They joined Metropolitan Life Insurance Co. because they thought it was the biggest and the best insurance company around, and a good place to make a lot of money.

They pushed the company's products without question. They did what they were told. They trusted their bosses.But when Met Life was hammered by regulators nationwide last year for misleading customers in order to sell life insurance, the company didn't defend them. It blamed them.

And now, the insurance company should make amends. Those are the claims of 58 former Met Life salespeople who worked at the company's Southeastern Headquarters Office in Tampa before they quit in the wake of the company's nationwide sales scandal.

"We all trusted Met Life," said former salesman David Cimino. "We all bled Met Life. We all worked hard for Met Life, and we thought they'd protect us.

"But not only did they not defend us, they blamed us," he said. So Mr. Cimino and the other 57 former Met Life salespeople have hired a public relations firm to contact reporters and tell their side of the story.

They have also hired an attorney, Chris Ferguson of St. Petersburg, and say they plan to file suit this week against Met Life for fraud, defamation and negligence, among other claims.

"We've tried to negotiate with them on several occasions," Mr. Cimino said. "But they wouldn't listen to us."

Mr. Cimino declined to discuss details of the planned lawsuit, or what the group was seeking in damages.

At Met Life's New York headquarters, company spokeswoman Nancy Peskin said Met Life officials familiar with the disgruntled former employees' claims could not be reached for comment.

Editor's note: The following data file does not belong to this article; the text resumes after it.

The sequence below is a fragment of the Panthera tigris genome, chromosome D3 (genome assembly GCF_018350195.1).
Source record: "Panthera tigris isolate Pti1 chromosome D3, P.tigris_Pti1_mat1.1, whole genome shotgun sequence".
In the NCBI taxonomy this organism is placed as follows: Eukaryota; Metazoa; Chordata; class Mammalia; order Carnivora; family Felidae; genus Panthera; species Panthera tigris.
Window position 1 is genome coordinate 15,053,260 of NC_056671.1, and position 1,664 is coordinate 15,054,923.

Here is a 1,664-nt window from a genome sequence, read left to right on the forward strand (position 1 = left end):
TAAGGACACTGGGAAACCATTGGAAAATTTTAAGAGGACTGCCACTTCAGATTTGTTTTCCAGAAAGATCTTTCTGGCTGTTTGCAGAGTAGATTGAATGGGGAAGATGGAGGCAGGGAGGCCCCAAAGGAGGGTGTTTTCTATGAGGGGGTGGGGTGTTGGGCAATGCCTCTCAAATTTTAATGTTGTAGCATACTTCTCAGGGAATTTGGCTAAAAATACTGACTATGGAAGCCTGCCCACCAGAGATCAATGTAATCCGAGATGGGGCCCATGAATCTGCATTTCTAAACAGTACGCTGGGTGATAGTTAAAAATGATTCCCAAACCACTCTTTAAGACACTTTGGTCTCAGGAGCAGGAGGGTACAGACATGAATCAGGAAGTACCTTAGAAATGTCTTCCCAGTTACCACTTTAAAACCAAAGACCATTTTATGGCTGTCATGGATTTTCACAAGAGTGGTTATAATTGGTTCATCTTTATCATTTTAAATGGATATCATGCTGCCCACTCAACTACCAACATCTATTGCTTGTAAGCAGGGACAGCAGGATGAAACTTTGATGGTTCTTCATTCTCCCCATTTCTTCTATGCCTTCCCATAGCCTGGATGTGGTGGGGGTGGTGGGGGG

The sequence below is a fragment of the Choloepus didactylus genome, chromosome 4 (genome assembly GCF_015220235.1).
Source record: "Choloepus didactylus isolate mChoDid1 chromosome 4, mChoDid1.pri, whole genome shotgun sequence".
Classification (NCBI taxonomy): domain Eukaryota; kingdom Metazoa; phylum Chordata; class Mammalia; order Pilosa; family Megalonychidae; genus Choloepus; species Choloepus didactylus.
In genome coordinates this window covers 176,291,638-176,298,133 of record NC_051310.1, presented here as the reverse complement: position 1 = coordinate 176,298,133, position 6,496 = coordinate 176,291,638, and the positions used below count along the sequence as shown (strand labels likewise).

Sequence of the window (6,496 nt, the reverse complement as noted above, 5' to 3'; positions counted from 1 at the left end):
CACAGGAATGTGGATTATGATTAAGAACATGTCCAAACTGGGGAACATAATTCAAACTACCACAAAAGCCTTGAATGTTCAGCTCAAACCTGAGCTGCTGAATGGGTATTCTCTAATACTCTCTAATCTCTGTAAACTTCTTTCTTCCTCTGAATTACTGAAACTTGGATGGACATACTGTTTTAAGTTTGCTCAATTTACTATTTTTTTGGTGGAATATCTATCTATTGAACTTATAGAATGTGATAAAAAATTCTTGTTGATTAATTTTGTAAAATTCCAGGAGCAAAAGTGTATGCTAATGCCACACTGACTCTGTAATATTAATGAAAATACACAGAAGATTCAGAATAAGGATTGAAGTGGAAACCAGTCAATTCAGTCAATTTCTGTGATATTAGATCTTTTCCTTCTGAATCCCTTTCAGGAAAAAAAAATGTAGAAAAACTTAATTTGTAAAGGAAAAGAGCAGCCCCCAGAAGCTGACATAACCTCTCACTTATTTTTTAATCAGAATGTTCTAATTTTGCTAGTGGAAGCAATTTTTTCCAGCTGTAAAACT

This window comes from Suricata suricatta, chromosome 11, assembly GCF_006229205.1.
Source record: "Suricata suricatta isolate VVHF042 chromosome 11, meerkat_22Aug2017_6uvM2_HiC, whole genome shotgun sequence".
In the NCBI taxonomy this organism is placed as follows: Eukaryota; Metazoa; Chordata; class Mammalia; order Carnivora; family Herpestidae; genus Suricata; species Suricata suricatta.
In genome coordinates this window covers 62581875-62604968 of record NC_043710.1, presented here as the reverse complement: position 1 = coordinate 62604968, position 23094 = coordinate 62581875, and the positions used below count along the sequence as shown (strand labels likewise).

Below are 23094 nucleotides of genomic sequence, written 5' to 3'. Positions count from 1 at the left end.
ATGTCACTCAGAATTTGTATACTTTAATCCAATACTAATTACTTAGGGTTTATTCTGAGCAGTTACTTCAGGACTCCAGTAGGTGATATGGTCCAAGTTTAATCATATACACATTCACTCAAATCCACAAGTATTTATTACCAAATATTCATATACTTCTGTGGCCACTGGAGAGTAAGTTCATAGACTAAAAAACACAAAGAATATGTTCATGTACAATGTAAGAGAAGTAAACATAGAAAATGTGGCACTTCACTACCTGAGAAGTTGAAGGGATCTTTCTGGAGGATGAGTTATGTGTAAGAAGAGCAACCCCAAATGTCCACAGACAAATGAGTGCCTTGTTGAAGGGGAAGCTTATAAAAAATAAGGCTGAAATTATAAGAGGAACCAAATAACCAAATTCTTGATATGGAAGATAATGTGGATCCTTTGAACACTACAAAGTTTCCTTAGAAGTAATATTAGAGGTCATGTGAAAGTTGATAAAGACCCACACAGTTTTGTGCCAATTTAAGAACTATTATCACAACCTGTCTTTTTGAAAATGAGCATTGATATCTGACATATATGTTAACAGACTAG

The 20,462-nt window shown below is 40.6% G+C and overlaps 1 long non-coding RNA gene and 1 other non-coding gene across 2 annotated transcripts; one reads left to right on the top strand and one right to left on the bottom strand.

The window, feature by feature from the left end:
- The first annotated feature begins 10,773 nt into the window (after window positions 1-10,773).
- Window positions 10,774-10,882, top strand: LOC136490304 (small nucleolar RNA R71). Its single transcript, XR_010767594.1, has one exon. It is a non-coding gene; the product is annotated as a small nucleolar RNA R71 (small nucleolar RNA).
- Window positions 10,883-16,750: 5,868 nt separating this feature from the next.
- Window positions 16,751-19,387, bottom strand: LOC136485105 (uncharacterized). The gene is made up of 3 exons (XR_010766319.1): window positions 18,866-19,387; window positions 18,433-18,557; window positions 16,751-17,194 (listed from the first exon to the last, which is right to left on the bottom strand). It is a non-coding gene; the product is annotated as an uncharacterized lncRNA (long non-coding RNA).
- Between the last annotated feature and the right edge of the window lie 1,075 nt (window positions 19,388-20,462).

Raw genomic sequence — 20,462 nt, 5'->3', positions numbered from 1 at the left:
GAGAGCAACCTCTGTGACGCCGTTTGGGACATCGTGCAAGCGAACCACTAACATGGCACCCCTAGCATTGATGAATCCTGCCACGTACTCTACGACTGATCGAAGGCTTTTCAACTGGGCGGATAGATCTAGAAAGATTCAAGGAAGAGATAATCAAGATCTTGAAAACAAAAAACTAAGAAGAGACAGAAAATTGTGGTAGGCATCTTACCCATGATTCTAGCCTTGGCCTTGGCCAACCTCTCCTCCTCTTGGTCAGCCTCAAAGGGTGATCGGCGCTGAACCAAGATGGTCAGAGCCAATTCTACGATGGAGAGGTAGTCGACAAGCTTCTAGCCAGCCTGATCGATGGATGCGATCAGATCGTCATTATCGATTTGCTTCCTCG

In March 1994, Met Life was fined $20 million by regulators nationwide and forced to repay millions more to customers who claimed in a class-action suit they were misled into buying life insurance they didn't want.

The company's sales - and its reputation - began suffering even before then, after allegations of misleading practices stemming from Met Life's Tampa office first surfaced two years ago.

Originally, Met Life said the misleading practices were used only by salespeople in its Tampa office. But later, newspaper reports and investigations showed they were used by Met Life agents nationwide.

Mr. Cimino said he and the other employees were forced to quit Met Life

because it was too tough to make a living selling anything with the company's name on it.

He said some of the 58 agents have had to file for bankruptcy protection. Others are still struggling to pay bills, even though most have new jobs.

"You're talking about trying to make a living at a company where our book of business was destroyed, our reputation was destroyed and at a time when nobody wanted to buy a Met Life product," said Mr. Cimino, 29, now an independent life insurance salesman.